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Addiction. 2010 Sep;105(9):1660-8. doi: 10.1111/j.1360-0443.2010.03020.x.

Failure to improve cigarette smoking abstinence with transdermal selegiline + cognitive behavior therapy.

Author information

1
Departments of Medicine and Psychiatry and Behavioral Sciences, Stanford University School of Medicine, Palo Alto, CA 94303-1334, USA. jkillen@stanford.edu

Abstract

AIMS:

To examine the effectiveness of transdermal selegiline for producing cigarette smoking abstinence.

DESIGN:

Adult smokers were randomly assigned to receive selegiline transdermal system (STS) or placebo given for 8 weeks. All participants received cognitive behavior therapy (CBT). Follow-ups were conducted at 25 and 52 weeks.

SETTING:

Community smoking cessation clinic.

PARTICIPANTS:

243 adult smokers (> or =18 years of age; > or =10 cigarettes/day).

MEASURES:

Expired-air carbon monoxide confirmed 7-day point prevalence abstinence.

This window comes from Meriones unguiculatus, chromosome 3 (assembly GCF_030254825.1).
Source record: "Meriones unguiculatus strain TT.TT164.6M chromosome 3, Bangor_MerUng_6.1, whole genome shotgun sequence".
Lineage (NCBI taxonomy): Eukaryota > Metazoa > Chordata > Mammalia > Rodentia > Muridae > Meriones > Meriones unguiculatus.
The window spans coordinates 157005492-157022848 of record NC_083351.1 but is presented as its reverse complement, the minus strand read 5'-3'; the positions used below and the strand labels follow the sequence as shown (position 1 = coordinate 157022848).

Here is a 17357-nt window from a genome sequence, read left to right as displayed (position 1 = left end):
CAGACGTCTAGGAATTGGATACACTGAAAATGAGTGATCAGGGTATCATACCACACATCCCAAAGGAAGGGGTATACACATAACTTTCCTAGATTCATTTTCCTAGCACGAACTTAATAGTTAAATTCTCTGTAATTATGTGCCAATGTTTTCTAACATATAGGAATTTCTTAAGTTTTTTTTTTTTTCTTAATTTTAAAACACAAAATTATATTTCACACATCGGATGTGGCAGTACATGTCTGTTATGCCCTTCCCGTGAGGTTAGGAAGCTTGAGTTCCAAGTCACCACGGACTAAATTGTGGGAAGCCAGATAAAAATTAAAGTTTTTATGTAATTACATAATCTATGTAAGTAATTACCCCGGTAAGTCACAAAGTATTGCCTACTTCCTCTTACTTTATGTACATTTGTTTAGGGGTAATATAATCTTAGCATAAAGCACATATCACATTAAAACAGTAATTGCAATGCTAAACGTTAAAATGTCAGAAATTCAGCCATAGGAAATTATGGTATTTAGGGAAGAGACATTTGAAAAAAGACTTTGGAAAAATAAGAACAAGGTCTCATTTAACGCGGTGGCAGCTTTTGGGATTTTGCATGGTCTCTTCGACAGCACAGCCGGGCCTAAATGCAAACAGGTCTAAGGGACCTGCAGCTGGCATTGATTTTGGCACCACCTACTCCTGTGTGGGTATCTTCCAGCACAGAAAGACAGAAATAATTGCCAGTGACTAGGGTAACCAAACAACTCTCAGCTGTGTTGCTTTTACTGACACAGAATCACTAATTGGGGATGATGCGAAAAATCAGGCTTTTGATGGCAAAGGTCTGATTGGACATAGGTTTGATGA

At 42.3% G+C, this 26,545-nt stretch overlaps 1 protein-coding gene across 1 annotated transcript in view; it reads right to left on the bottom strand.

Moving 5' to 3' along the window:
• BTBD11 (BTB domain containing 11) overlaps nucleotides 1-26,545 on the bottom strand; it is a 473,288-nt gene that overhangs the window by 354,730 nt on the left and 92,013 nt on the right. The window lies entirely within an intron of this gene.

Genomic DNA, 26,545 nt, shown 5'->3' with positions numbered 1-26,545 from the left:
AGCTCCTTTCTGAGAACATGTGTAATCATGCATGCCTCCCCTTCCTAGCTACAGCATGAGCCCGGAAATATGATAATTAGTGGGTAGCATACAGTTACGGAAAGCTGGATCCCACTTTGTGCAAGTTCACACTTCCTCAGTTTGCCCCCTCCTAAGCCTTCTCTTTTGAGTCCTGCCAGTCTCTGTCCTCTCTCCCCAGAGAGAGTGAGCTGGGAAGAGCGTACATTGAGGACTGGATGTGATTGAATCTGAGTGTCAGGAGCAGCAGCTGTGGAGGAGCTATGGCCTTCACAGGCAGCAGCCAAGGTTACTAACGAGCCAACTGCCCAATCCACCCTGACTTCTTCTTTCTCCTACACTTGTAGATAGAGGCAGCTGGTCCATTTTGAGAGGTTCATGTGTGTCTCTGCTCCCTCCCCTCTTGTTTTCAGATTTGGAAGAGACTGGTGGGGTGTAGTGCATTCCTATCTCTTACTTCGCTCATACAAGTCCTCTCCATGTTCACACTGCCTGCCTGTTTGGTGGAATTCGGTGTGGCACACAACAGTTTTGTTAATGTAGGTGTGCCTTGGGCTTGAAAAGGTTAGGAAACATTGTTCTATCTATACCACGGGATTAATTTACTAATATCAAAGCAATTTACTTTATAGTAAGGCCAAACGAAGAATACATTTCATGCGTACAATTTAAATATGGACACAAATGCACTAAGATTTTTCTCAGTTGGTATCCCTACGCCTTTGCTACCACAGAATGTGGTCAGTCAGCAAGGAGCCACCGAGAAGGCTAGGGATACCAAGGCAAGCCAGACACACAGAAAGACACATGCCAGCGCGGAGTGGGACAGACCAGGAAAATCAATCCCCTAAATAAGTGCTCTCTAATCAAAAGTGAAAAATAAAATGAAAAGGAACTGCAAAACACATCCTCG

FINDINGS:

STS was not superior to placebo. More women than men were abstinent at 52 week follow-up (28% vs 16%, P < 0.05). Behavioral activation (BAS) moderated treatment response (P = 0.01). The survival rate through week 52 for those with high 'drive' scores on the BAS was 47% if assigned to selegiline and 34% if assigned to placebo. The survival rate for those with low 'drive scores' on the BAS was 35% if assigned to selegiline compared to 53% if assigned to placebo.

CONCLUSION:

Transdermal selegiline does not appear generally effective in aiding smoking cessation though there may be a selective effect in those smokers with low 'behavioral activation'.

PMID:
20707784
PMCID:
PMC3749242
DOI:
10.1111/j.1360-0443.2010.03020.x
[Indexed for MEDLINE]
Free PMC Article
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